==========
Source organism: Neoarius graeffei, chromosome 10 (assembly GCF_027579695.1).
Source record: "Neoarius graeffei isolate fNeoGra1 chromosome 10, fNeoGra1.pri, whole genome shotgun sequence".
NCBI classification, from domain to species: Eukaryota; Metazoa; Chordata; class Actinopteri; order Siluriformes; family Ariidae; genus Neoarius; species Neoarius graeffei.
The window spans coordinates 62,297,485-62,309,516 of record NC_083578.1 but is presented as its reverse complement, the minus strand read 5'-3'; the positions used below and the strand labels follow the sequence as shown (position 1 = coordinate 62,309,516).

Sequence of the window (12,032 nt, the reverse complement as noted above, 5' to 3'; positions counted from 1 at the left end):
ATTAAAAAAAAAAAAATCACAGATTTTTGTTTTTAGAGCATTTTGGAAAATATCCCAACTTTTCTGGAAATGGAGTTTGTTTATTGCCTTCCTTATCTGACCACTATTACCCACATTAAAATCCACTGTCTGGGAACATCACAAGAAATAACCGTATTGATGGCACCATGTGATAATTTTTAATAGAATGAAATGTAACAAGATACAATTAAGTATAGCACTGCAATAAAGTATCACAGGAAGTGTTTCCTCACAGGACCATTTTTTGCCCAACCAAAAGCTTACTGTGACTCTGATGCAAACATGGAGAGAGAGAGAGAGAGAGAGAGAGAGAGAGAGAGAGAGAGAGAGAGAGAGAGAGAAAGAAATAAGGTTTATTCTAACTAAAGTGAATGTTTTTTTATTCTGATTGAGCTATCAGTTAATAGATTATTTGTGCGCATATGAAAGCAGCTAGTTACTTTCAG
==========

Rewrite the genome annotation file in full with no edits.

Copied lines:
Source organism: Neoarius graeffei, chromosome 10 (assembly GCF_027579695.1).
Source record: "Neoarius graeffei isolate fNeoGra1 chromosome 10, fNeoGra1.pri, whole genome shotgun sequence".
NCBI classification, from domain to species: Eukaryota; Metazoa; Chordata; class Actinopteri; order Siluriformes; family Ariidae; genus Neoarius; species Neoarius graeffei.
The window spans coordinates 62,297,485-62,309,516 of record NC_083578.1 but is presented as its reverse complement, the minus strand read 5'-3'; the positions used below and the strand labels follow the sequence as shown (position 1 = coordinate 62,309,516).

Sequence of the window (12,032 nt, the reverse complement as noted above, 5' to 3'; positions counted from 1 at the left end):
ATTAAAAAAAAAAAAATCACAGATTTTTGTTTTTAGAGCATTTTGGAAAATATCCCAACTTTTCTGGAAATGGAGTTTGTTTATTGCCTTCCTTATCTGACCACTATTACCCACATTAAAATCCACTGTCTGGGAACATCACAAGAAATAACCGTATTGATGGCACCATGTGATAATTTTTAATAGAATGAAATGTAACAAGATACAATTAAGTATAGCACTGCAATAAAGTATCACAGGAAGTGTTTCCTCACAGGACCATTTTTTGCCCAACCAAAAGCTTACTGTGACTCTGATGCAAACATGGAGAGAGAGAGAGAGAGAGAGAGAGAGAGAGAGAGAGAGAGAGAGAGAGAGAGAGAAAGAAATAAGGTTTATTCTAACTAAAGTGAATGTTTTTTTATTCTGATTGAGCTATCAGTTAATAGATTATTTGTGCGCATATGAAAGCAGCTAGTTACTTTCAG